As Olive approaches 2 years old, and as I look back on two years of nursing her, and as I look forward to what is bound to be at least a little more time of continuing to nurse her, I am struck by how easy it has been to decide to keep going.
Before I had a kid, any breastfeeding I saw was unusual, and nursing toddlers seemed <i>so big</i> to me. But when it was <i>my</i> kid, he just looked like — my kid. Who needed nummies just like when he was a newborn, until he eventually didn’t anymore. I do like for it to be gentle and nonjudgmental like that, where people know it’s just a child seeking comfort and nutrition and a mother responding. I stopped feeling comfortable in public at some point, though, so I know there was a time when I decided it was best to keep it private, that I knew there were strangers (or not strangers) who would judge us. My second nursling is 20 months, and he just seems so much like a baby to me still — it’s hard to imagine that nursing him is odd to anybody.
On helping a child through the gimmes, a guest post from Shannon of Pineapples & Artichokes:
I cannot give her a treat, or have a treat myself, without that being the topic of conversation for the next week. When can we have hot chocolate again? Why can’t we have hot chocolate today? Why do you get a coffee and I don’t get a drink? Why are we not buying a toy for me, only a birthday present for that friend? Can we skip the party and keep the toy? Can we go to the party and have cake, but not give them a toy? Can we keep the toy and give them this old, broken toy, I don’t want anymore? Can I also keep the broken toy? When is my birthday so my friends will bring me toys? Can I have a half birthday party, so my friends will bring me more toys? Can I have a birthday every month?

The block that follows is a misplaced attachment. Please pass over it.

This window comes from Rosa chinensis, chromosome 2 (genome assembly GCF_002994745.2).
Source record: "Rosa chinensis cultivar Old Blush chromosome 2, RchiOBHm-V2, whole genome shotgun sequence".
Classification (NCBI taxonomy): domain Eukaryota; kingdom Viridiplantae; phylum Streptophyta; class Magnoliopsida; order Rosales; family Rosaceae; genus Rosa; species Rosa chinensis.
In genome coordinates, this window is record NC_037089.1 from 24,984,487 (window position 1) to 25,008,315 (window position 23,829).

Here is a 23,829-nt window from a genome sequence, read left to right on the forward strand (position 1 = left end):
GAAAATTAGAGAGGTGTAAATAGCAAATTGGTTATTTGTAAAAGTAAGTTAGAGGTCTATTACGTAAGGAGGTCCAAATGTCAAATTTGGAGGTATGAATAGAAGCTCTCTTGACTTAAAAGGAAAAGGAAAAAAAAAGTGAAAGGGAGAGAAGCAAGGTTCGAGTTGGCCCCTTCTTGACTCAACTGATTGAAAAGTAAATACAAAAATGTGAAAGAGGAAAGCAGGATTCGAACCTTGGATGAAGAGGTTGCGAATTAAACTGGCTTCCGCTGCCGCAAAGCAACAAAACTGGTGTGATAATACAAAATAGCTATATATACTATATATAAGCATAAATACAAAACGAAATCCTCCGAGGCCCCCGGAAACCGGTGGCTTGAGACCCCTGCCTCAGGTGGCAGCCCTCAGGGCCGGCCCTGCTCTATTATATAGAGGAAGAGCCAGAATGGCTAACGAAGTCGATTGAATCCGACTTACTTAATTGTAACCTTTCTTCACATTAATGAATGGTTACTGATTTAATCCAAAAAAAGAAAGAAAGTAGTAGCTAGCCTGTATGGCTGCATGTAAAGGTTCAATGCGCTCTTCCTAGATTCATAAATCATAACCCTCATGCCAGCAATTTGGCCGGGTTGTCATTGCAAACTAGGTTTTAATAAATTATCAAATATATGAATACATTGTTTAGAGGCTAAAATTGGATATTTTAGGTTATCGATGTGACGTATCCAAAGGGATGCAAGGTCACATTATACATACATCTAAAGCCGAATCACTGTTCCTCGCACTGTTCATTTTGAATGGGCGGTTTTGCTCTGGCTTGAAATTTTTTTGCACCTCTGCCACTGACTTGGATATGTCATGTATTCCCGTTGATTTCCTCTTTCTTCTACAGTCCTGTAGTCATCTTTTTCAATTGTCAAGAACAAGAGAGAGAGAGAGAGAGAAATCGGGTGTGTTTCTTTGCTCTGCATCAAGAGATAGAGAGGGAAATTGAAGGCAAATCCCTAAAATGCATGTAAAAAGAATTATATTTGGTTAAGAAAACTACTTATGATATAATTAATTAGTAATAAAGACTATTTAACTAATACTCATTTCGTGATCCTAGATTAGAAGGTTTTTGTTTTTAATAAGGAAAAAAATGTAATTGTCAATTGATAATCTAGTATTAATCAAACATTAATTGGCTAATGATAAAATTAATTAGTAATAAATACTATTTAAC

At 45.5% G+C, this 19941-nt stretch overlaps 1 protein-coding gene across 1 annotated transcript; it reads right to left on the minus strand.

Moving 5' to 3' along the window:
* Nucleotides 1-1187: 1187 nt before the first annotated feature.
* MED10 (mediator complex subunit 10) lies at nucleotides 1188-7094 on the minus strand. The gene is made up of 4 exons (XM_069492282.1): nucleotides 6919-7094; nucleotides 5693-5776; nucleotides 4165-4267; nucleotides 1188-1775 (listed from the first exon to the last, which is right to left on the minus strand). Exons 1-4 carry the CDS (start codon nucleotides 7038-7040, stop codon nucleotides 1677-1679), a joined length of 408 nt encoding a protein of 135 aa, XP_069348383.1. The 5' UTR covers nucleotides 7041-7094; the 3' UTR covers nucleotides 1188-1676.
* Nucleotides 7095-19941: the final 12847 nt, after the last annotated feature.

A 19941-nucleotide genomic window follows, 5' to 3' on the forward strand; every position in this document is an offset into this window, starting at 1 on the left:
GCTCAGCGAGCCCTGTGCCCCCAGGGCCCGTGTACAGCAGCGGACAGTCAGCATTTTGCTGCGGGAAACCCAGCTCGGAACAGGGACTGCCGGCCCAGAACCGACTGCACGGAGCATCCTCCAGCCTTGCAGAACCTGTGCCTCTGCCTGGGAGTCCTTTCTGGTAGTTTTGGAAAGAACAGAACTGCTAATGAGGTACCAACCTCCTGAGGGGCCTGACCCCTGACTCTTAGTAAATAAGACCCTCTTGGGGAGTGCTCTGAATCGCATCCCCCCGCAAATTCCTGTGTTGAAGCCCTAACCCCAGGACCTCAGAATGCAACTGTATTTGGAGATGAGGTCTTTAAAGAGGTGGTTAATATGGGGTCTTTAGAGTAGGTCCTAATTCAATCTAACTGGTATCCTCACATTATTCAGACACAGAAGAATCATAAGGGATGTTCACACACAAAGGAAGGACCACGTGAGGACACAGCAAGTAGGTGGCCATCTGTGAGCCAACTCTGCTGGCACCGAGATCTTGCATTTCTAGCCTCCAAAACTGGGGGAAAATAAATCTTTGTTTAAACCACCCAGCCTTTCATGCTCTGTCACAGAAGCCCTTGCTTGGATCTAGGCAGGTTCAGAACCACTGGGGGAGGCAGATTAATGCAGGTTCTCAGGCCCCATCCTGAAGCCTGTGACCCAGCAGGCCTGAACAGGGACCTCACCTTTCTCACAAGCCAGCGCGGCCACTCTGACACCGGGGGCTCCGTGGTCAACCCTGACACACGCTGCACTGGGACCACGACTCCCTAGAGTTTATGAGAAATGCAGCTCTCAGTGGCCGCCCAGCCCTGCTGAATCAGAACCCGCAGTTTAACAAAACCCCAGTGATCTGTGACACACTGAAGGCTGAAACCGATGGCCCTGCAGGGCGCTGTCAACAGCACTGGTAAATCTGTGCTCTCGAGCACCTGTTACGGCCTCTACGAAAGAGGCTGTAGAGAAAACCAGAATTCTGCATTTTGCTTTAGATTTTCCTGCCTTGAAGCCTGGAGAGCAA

It is exhausting. It is maddening. I worry about her future as a hoarder, about her ability to ever share anything, about her ability to make friends if she won’t ever let them touch anything she likes. How can she interact in society when sometimes the dog can’t even look at her toys?
Cute idea for offering a free snack shelf for little ones but including refrigerated foods.
Love these tips, since Mikko’s interested in knitting. Particularly this idea of how to start off:
Here I will just quote Allison, from Circles, upon whose wisdom I cannot improve:
“I usually cast on and then start knitting very slowly teaching thechild the rhyme. Once she has mastered the rhyme, I have her put her hands over mine while we go through the motions and repeat the rhyme. Then I put her hands under mine. Then I let her hold the needles while I wrap the yarn (and keep the yarn tension). Then I let her try to put it all together.”
Love these tips, since Mikko’s interested in knitting. And this rhyme for the knit stitch!
In through the front door
Around the back
Out through the window
And off jumps jack.
On sharing pictures of “gendered” careers that show both men and women (and multiple ethnicities and ages). I love this project.
From my comment: I remember when we were at the midwife’s for one of my prenatal checkups that Mikko was really interested in the stethoscope and other instruments. While he was playing with them, we all said something to the effect of, “Maybe he’ll be a doctor one day.” And then I almost choked on it. Why not “a midwife” someday? Or a nurse, like his great-uncle?
Very helpful tips and resource suggestions on helping a preschooler handle moving house.